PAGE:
Elvis Costello’s first album My Aim Is True was released 36 years ago yesterday. And that got me thinking about one of the songs on that album “Watching the Detectives.” So I got my guitar out and fiddled around with it. Soon I checked online for the lyrics, which are fairly complicated; I certainly didn’t have them memorized. And one line really stood out, “He stares at you, and you mash a cigarette.” But that isn’t what anyone but me thinks the line is.
Let me explain. “Watching the Detectives” was the song that made me take notice of Costello. And it was that one line about mashing a cigarette that caught me. I thought that it was a wonderfully simple description that perfectly brought to mind those old Humphrey Bogart detective movies. I’d never heard the term before, but it was right: people mash their cigarettes out when they are done. So was I wrong when I thought that? Who knows! I’ve listened to every version I could find this evening and none of them are any more clear than this one:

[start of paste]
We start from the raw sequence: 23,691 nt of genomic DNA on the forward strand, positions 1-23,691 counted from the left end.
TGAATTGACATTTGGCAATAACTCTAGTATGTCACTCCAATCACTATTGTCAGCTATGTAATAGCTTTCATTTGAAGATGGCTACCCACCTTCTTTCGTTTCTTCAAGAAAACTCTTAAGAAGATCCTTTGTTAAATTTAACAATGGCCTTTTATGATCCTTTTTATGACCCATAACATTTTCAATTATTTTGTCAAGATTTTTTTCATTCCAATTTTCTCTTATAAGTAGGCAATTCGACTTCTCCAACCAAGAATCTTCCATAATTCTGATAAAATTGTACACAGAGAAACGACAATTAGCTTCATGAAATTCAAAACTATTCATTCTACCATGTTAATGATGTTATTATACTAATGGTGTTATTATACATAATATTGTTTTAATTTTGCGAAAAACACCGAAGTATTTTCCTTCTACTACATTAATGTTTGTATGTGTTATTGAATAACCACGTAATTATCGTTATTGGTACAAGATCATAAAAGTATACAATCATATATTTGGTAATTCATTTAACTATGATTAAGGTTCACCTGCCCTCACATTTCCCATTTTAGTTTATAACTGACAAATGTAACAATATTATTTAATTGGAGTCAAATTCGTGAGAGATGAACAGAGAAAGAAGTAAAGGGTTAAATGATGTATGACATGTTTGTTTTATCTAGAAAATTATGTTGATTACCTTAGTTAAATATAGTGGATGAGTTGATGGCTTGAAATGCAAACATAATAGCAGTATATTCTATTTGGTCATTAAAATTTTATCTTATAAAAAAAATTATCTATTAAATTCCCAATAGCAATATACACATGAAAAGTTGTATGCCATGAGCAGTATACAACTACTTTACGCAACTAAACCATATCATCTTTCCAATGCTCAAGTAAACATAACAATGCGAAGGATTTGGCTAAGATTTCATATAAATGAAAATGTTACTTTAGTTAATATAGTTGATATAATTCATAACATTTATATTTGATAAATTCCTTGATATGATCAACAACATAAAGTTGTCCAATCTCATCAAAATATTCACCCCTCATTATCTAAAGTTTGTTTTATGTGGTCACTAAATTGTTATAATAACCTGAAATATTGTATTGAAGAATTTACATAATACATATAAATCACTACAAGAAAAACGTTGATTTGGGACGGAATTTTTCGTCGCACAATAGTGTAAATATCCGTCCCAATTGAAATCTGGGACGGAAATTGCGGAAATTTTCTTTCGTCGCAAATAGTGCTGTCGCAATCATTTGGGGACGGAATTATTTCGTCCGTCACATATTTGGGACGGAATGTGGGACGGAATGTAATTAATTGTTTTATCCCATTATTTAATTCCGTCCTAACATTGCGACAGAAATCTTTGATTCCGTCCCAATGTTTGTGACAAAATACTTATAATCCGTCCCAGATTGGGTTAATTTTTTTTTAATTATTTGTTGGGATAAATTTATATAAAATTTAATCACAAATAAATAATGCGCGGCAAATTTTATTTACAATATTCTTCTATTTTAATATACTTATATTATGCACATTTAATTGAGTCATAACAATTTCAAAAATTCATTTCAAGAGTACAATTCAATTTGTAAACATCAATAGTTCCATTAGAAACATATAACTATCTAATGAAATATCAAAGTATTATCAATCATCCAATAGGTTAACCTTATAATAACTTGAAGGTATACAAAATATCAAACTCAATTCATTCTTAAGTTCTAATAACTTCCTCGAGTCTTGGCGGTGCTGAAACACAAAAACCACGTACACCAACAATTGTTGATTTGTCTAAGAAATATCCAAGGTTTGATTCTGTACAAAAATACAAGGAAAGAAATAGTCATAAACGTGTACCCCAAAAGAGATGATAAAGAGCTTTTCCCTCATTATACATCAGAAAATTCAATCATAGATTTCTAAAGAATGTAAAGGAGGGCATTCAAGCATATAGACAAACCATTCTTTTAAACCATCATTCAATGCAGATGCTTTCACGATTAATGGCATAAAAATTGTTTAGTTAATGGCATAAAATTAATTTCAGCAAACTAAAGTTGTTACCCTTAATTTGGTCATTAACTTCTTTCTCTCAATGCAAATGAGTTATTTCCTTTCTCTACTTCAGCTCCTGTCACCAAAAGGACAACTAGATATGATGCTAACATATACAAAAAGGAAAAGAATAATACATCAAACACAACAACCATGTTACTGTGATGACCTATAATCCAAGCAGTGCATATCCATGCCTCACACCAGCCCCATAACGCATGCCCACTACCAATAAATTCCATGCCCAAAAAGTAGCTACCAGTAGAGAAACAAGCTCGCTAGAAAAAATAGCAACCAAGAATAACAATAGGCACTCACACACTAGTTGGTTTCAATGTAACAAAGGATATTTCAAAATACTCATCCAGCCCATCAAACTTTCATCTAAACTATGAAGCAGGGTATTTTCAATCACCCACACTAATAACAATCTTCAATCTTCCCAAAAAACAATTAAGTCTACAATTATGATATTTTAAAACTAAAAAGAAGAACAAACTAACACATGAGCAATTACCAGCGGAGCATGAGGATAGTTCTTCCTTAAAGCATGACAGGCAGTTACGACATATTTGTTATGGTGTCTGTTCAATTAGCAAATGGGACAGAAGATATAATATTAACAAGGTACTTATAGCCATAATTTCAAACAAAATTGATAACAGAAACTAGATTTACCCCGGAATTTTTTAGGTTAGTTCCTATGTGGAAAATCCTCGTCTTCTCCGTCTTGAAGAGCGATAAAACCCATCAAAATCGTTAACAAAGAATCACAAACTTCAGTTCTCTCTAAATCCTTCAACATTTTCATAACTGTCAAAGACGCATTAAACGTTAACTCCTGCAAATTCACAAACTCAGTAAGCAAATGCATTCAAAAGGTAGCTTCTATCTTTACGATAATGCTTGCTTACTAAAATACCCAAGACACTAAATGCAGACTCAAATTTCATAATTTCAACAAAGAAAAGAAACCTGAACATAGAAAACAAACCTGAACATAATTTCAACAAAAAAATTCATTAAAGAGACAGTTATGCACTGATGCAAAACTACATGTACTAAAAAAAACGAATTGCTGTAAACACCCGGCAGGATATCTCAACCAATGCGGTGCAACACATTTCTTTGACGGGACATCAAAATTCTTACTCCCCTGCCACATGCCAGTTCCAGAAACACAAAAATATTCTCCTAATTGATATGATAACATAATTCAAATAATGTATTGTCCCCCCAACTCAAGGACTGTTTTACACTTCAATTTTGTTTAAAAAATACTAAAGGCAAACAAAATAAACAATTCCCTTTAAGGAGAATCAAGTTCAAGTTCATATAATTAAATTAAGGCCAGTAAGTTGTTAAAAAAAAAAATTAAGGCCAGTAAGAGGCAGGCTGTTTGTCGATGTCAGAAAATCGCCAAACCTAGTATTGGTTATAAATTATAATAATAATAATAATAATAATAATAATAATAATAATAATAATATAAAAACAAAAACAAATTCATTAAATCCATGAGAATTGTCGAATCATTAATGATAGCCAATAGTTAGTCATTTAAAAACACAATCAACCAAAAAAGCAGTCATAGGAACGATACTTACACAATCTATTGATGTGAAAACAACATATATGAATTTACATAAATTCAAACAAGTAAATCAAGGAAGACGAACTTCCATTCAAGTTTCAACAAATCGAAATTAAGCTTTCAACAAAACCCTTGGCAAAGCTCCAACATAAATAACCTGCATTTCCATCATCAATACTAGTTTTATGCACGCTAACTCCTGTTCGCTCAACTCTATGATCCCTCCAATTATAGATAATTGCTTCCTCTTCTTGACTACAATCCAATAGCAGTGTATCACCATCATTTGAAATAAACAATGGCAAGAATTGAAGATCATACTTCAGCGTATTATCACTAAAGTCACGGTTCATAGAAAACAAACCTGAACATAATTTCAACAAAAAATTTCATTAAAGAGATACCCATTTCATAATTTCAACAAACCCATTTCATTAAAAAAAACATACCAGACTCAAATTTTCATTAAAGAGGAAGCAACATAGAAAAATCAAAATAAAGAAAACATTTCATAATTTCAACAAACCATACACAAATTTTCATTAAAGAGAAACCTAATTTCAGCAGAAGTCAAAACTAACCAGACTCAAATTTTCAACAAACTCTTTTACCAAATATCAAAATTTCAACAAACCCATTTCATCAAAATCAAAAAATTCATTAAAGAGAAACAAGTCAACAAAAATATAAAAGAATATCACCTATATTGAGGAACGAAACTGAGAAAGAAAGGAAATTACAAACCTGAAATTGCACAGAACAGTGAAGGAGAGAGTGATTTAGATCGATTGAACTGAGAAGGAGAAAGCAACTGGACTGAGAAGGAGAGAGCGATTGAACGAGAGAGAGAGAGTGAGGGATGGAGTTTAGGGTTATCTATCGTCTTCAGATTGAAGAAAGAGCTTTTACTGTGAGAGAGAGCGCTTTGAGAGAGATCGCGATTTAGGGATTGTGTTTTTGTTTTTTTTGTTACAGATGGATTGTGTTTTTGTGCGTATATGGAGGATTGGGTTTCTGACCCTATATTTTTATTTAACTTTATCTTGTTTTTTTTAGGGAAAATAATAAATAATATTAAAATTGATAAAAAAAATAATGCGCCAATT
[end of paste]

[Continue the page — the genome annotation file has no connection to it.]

Opinions on the whole line are varied. No one I’ve found agrees with me on the line. In fact, no one agrees with me on “mash.” Everyone else has “match.” But note that not one of the following lines makes any sense:
- You snatch a chill, and you match a cigarette
- You snatch a chew, you a match his cigarette
- You snatch a tune, you a match a cigarette
- He snatches at you, and you match his cigarette
My line probably is wrong, but it doesn’t appear to be as wrong as all of these. Also, the next lines follows it thematically, “She pulls his eyes out with a face like a magnet.” The song has two narratives: the guy trying to get the attention of his girl friend and the TV detective show the girl friend is watching. So at this point, more or less the same thing is happening in both narratives. He’s staring at his girl friend as she puts out her cigarette. And on the screen, some detective is salivating over a femme fatale.
It could be about the room temperature, tobacco product types, a song request, or snatching at you, whatever that might mean. And it could be that the two people are comparing or exchanging cigarettes. God knows that Elvis Costello doesn’t make the issue any easier. But really: “snatch” and “match”? Really?! What ever it was, I’m at least sure that Costello is a good enough writer to have avoided that.